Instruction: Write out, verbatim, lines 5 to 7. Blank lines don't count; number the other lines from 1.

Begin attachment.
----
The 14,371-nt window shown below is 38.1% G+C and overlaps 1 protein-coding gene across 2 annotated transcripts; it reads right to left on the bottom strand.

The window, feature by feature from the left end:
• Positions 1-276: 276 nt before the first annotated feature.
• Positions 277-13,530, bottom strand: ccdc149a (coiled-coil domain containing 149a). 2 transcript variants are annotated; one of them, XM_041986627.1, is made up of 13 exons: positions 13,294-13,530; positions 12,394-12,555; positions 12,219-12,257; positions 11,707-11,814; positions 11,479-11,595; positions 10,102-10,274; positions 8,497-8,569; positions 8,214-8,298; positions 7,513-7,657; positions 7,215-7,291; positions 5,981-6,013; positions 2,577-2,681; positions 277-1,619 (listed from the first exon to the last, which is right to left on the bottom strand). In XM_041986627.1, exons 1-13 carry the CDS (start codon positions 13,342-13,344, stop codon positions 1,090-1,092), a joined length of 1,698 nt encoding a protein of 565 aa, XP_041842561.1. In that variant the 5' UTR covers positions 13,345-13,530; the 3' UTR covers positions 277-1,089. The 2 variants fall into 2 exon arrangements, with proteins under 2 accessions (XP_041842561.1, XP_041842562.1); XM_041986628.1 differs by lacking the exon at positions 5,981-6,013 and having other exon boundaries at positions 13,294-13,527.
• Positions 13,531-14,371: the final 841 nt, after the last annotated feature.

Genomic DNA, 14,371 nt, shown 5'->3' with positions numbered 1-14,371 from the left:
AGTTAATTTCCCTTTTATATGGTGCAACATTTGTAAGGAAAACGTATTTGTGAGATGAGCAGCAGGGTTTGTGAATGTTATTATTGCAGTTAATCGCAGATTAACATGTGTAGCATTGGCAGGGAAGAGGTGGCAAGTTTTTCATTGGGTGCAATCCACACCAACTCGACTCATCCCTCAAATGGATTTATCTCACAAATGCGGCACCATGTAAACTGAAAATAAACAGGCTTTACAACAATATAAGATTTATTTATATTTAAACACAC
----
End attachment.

• Positions 13,531-14,371: the final 841 nt, after the last annotated feature.

Genomic DNA, 14,371 nt, shown 5'->3' with positions numbered 1-14,371 from the left:
AGTTAATTTCCCTTTTATATGGTGCAACATTTGTAAGGAAAACGTATTTGTGAGATGAGCAGCAGGGTTTGTGAATGTTATTATTGCAGTTAATCGCAGATTAACATGTGTAGCATTGGCAGGGAAGAGGTGGCAAGTTTTTCATTGGGTGCAATCCACACCAACTCGACTCATCCCTCAAATGGATTTATCTCACAAATGCGGCACCATGTAAACTGAAAATAAACAGGCTTTACAACAATATAAGATTTATTTATATTTAAACACAC